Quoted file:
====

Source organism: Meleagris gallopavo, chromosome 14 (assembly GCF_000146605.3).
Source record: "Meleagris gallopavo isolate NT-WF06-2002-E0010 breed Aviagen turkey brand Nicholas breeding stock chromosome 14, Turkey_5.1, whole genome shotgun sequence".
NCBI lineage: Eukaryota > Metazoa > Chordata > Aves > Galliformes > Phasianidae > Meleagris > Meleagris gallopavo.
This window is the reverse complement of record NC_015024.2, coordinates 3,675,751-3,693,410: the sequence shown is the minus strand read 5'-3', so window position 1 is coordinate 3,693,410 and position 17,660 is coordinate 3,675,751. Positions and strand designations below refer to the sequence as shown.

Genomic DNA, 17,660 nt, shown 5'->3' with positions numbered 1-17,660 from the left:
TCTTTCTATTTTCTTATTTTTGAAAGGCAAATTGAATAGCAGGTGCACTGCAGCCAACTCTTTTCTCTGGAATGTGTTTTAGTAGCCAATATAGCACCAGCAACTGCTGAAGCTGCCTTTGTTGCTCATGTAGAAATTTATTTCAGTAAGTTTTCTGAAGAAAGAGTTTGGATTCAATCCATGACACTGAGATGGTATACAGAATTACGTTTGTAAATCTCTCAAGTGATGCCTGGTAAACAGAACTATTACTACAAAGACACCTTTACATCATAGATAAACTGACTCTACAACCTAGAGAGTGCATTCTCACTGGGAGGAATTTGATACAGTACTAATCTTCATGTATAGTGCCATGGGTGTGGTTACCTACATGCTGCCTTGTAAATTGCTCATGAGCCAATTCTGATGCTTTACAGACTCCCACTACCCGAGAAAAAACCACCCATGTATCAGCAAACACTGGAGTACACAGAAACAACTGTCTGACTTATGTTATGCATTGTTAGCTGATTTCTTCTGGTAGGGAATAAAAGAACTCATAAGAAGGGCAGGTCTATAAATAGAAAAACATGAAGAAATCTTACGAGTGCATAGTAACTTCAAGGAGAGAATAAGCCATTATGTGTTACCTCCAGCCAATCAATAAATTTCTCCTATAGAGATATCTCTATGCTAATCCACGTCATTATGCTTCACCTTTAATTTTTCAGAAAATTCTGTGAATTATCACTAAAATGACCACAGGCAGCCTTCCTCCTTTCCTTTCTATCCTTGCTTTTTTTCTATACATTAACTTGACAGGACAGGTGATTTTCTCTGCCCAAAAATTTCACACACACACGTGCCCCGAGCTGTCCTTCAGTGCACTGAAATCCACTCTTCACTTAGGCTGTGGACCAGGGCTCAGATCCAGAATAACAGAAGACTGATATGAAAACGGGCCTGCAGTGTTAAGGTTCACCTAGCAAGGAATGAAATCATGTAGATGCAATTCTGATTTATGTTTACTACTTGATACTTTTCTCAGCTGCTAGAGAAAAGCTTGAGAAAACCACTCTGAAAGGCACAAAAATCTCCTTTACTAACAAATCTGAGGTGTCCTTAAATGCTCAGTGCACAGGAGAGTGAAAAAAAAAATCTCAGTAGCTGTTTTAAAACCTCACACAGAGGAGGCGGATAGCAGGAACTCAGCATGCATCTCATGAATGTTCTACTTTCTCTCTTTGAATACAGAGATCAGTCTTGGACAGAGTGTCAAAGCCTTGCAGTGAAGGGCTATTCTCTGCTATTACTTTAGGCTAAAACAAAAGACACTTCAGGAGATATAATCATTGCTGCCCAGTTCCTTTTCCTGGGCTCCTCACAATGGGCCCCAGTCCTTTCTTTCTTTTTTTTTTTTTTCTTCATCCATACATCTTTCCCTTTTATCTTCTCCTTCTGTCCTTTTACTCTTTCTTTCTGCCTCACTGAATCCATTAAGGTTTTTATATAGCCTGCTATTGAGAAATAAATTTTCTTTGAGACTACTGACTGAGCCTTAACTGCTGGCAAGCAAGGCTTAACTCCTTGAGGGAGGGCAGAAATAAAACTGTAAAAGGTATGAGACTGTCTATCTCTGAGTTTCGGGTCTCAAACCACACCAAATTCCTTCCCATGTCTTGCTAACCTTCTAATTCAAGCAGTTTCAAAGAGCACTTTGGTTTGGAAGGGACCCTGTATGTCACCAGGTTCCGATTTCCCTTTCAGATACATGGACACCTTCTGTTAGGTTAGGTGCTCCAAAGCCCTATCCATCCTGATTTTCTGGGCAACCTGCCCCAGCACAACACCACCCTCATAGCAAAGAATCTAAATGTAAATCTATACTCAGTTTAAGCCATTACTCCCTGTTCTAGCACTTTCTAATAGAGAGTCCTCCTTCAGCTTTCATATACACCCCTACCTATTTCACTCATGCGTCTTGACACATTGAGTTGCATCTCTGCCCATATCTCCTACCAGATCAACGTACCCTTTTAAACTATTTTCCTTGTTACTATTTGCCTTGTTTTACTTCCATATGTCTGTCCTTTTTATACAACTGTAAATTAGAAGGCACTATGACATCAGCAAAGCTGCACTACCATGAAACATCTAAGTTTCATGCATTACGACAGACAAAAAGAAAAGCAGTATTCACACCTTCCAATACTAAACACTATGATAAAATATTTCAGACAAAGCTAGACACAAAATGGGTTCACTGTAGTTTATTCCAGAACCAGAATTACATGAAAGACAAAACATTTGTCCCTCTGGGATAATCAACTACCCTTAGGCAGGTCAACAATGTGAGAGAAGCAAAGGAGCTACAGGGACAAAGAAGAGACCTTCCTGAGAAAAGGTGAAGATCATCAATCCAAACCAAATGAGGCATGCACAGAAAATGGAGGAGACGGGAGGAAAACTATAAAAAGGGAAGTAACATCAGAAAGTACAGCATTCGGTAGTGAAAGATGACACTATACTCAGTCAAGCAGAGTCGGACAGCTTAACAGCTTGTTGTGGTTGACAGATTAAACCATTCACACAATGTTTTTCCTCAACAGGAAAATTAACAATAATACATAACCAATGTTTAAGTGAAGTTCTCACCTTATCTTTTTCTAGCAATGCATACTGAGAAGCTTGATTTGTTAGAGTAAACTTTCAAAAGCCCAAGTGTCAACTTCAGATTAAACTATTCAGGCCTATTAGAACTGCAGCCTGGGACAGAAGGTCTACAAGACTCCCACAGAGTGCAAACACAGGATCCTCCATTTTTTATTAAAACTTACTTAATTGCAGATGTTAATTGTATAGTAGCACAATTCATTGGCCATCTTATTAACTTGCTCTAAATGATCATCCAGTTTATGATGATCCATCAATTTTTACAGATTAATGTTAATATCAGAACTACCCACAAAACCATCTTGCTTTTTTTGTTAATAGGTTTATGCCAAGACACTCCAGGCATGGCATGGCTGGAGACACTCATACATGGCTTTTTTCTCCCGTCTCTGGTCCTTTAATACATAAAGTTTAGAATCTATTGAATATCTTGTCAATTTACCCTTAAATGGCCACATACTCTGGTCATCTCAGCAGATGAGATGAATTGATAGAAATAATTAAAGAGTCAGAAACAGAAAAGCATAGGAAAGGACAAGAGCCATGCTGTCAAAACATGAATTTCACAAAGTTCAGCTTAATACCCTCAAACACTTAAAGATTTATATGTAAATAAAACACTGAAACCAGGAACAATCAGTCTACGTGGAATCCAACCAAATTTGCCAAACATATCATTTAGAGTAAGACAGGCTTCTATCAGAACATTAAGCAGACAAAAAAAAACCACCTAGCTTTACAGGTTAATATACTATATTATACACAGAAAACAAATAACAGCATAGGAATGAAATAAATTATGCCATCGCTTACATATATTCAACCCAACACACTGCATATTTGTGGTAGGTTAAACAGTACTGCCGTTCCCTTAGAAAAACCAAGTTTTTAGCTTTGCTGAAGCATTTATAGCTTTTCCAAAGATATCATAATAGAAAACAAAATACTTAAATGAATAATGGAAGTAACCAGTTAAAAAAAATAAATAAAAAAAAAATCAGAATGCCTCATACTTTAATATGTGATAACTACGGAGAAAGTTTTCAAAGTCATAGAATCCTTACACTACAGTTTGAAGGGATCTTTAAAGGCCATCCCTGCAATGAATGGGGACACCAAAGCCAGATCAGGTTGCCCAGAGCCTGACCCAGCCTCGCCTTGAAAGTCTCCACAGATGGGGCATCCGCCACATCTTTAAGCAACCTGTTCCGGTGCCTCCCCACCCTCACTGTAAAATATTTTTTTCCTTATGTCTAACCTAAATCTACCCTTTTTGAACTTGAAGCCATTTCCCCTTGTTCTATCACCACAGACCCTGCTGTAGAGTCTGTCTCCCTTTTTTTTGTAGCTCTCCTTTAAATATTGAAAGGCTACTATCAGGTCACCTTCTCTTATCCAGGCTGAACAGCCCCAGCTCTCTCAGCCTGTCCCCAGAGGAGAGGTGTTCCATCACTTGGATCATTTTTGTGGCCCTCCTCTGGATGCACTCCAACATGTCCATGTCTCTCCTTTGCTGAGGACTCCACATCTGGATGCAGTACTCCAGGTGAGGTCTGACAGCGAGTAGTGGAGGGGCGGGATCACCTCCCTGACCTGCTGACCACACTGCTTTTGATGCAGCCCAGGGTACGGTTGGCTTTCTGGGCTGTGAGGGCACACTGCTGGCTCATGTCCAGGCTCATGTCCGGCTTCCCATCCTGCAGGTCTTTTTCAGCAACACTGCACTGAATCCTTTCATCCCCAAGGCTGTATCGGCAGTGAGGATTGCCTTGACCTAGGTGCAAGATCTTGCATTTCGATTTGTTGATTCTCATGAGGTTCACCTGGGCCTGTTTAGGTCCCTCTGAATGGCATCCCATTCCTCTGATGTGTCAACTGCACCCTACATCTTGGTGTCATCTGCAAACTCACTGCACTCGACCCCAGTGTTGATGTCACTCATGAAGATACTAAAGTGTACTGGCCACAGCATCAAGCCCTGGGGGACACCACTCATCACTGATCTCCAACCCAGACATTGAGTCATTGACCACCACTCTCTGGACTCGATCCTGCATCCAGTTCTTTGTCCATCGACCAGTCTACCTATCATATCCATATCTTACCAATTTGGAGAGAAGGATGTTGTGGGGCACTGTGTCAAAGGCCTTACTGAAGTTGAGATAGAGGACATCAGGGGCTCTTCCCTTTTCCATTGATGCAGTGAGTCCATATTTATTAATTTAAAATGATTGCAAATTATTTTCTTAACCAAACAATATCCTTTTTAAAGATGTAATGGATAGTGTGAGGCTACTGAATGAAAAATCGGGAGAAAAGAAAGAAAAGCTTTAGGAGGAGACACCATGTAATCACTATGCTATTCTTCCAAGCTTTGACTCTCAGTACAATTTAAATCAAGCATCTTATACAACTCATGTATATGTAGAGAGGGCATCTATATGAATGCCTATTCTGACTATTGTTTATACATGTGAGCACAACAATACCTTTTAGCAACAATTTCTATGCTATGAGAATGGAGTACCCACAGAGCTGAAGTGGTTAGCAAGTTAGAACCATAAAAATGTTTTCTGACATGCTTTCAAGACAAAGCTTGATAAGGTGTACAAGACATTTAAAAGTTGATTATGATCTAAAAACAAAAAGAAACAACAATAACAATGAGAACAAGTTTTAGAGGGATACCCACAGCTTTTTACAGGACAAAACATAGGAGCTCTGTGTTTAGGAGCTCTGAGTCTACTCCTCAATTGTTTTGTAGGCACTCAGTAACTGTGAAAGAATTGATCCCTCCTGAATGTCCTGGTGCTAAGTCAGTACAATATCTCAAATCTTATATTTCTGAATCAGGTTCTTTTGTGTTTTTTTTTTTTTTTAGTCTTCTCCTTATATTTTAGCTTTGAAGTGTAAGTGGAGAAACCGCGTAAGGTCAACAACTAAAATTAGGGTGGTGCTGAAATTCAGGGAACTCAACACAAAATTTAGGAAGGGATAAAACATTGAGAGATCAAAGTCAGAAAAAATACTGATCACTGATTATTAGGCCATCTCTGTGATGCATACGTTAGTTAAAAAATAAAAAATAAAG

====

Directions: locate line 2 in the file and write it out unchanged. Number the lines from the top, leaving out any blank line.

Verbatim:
Source record: "Meleagris gallopavo isolate NT-WF06-2002-E0010 breed Aviagen turkey brand Nicholas breeding stock chromosome 14, Turkey_5.1, whole genome shotgun sequence".